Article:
PA 576 has ramp toll plazas located at the eastbound exit and westbound entrances at exits 2, 4, and 6. All toll plazas are equipped with an electronic fare collection system (E-ZPass) and for cash customers, a dual-height, automated machine for toll collection. As of 2017, the ramp tolls cost $0.75 using cash and $0.63 using E-ZPass for passenger vehicles.
While many metropolitan areas in the U.S. comparable to the size of Pittsburgh such as Baltimore, Cincinnati, Columbus, Indianapolis, Louisville, and Nashville have an Interstate beltway that serve both locals and long distance travelers as a way to ease traffic congestion, the Pittsburgh metropolitan area doesn't have a true beltway, with most roads either going into the city (such as I-279 and I-376) or bypass it just outside the city limits (I-79 and the mainline Pennsylvania Turnpike/I-76), with I-70 to the south and I-80 to the north being a somewhat greater distance from the city. While it could be argued that Pittsburgh does have somewhat of an existing beltway with I-79 from Cranberry Township to Washington, I-70 from Washington to New Stanton, and the Turnpike from New Stanton to Cranberry, the distance of I-70 from the city in comparison to the other two highways make it a little farther out from the typical beltway. Additionally, I-70 in between Washington and New Stanton, as well as the Turnpike, are not up to modern Interstate Highway standards. Although Pittsburgh does have the pre-Interstate Allegheny County belt system, these are mostly on surface streets and are rarely promoted by the city and Allegheny County.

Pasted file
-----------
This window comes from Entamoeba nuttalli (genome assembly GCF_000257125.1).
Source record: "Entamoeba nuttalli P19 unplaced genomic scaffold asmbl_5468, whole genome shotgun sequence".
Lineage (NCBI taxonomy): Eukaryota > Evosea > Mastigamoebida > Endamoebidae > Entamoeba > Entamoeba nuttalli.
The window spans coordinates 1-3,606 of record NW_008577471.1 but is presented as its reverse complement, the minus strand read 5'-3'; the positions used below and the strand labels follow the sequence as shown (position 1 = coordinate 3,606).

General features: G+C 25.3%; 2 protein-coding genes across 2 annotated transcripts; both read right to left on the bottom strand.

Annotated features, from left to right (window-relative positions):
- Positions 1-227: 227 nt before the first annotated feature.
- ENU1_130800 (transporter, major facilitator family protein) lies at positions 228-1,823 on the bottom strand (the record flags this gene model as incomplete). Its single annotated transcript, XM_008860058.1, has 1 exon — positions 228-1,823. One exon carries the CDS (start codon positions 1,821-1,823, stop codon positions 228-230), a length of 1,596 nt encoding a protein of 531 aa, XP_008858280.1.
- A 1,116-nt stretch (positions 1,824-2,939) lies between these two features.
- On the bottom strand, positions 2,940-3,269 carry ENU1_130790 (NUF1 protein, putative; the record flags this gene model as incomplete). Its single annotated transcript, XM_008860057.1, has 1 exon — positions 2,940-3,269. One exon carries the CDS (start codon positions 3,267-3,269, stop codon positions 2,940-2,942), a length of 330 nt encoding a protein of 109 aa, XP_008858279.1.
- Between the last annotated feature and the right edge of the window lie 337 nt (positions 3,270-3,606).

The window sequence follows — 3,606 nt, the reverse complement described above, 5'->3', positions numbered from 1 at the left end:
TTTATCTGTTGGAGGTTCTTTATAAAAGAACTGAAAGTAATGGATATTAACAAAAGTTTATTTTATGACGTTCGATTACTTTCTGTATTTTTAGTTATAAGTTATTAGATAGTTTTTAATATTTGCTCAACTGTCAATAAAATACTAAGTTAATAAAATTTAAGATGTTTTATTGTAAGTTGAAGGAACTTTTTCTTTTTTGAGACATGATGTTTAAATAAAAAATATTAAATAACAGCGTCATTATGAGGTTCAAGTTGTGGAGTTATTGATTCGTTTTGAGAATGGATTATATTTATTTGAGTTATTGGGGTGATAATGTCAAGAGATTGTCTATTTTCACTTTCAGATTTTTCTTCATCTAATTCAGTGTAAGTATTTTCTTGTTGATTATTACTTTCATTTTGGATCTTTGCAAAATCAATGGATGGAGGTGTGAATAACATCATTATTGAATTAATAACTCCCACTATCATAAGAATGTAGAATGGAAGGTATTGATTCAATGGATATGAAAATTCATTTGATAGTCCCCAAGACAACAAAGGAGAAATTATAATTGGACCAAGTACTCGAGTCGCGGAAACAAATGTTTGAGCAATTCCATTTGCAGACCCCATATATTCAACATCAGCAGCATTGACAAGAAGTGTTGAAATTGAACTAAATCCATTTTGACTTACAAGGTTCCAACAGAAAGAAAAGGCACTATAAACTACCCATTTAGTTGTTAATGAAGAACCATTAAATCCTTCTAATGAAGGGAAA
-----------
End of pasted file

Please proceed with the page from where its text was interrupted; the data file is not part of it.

The Southern Beltway, which would bring a southern road closer to the city core and serve as a partial beltway, was first conceived in the 1980s when the Mon–Fayette Expressway received new life with Act 61 legislation, which transferred control of that project from PennDOT to the PTC. Additionally, the relocation and expansion of Pittsburgh International Airport helped spur the project. Less than a year before the airport relocated to its new site, the PTC decided to move forward with the Southern Beltway project in 1991.